Reviewby Carlo Santos, Jan 2nd 2014
DVD Set 16
The Hidden Leaf Village, home to ninja hero Naruto Uzumaki, continues to rebuild after a devastating battle. A new Hokage has been appointed to lead them: Danzo, whose strict surveillance tactics are unsettling to say the least. Even worse, Danzo has issued a formal decree to execute Sasuke, Naruto's one-time friend who has long since turned against the village. However, Naruto still hopes to save Sasuke and bring him home. Meanwhile, the Five Kage (leaders) of the ninja nations have gathered to discuss what to do about the Akatsuki organization, who are still a threat to society. Their meeting takes a deadly turn when Sasuke himself—operating under orders from Akatsuki leader Madara Uchiha—launches a direct attack on the Five Kage! Can this ninja alliance hold their own against Sasuke and his band of rogues? And how will Naruto respond?
Praise the Lord Hokage, filler episodes are over! Well, almost over—this set of Naruto Shippūden DVDs runs through four more one-and-done adventures from the past. At least they make some effort to be original: a ghost story unexpectedly becomes a spy thriller, a gag-comedy situation between Sasuke and Naruto turns out stupid yet entertaining, a sneaky rescue mission emphasizes brains over brute force, and only the last filler episode really falls into the standard "protect this person and fight these bandits" template.
Make no mistake, though—the real substance of Naruto is to be found in the next nine episodes. However, getting to the exciting part takes some patience. From bland, nearly-plotless material, we now go to other extreme where there's almost too much story to tell. The rise of Danzo and his chilling effect on the Hidden Leaf Village is one subplot among many; the series also has to explain why the ninjas of the Hidden Cloud are getting involved in the Hidden Leaf's affairs. (It's all Sasuke and the Akatsuki's fault, of course.) Then there's Naruto's personal story arc as he still clings to the hope of rescuing Sasuke, and political tensions as the ninja nations' leaders prepare for the Summit. In short, the next few episodes after the filler seem to move so slowly because of all the ground they have to cover.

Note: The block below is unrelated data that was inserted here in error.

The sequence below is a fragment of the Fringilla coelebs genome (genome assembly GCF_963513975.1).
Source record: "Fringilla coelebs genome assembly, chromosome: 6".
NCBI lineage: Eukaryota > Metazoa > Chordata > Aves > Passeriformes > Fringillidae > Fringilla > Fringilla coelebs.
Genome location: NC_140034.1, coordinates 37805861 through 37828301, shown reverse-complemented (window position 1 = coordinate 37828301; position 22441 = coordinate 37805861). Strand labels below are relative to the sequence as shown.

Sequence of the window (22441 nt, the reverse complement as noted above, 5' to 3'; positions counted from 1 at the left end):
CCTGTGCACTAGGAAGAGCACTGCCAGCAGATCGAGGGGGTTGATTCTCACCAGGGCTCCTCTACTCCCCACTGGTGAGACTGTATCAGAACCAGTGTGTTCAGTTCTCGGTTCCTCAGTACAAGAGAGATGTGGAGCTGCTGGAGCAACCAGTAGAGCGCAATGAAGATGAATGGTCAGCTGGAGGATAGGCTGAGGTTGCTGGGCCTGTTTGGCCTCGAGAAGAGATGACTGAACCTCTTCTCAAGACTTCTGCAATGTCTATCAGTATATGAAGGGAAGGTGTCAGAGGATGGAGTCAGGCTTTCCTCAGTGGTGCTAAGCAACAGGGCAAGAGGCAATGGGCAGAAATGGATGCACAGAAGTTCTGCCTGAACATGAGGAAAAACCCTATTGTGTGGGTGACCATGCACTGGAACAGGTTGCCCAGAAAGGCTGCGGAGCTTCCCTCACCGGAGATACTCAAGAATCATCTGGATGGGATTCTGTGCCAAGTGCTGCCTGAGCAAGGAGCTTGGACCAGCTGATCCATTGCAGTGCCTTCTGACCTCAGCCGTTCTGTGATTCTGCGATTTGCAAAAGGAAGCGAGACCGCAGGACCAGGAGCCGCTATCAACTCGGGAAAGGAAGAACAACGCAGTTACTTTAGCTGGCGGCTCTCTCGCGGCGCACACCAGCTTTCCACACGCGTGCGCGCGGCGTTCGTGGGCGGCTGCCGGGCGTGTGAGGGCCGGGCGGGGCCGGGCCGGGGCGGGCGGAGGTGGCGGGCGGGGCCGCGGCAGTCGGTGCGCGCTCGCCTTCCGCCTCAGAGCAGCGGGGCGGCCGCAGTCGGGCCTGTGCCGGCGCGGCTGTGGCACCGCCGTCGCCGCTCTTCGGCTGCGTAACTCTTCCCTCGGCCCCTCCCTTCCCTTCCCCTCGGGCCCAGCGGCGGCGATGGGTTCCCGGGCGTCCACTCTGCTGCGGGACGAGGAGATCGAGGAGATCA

Still, there are some bright spots amidst this exposition. Naruto's argument with the Hidden Cloud ninja, where he stubbornly stands up for Sasuke even to the point of humiliation, is a poignantly heroic moment. And when Sakura catches wind of Naruto's intentions, she takes center stage in another tearjerker scene. The emotional pull of comrades looking out for each other always beats simple hot-blooded tales of revenge.
However, hot-blooded revenge does make its way into the story arc eventually—Sasuke and company, who have spent entirely too long zipping through the woods, finally get some real action as they invade the Five Kage Summit. The last few episodes are ninja warfare at its best, with the five nations' best fighters each showing off flashy, innovative modes of attack. Topping them all, though, is Sasuke himself, whose techniques go past "cool" or "awe-inspiring" and enter the realm of downright frightening. The only problem is that, with so many fighters involved, it gets too chaotic trying to keep up with everyone. In a clever reversal, though, there is no heroic finale to end the fight—instead, we get a chilling scene where Madara announces his evil master plan.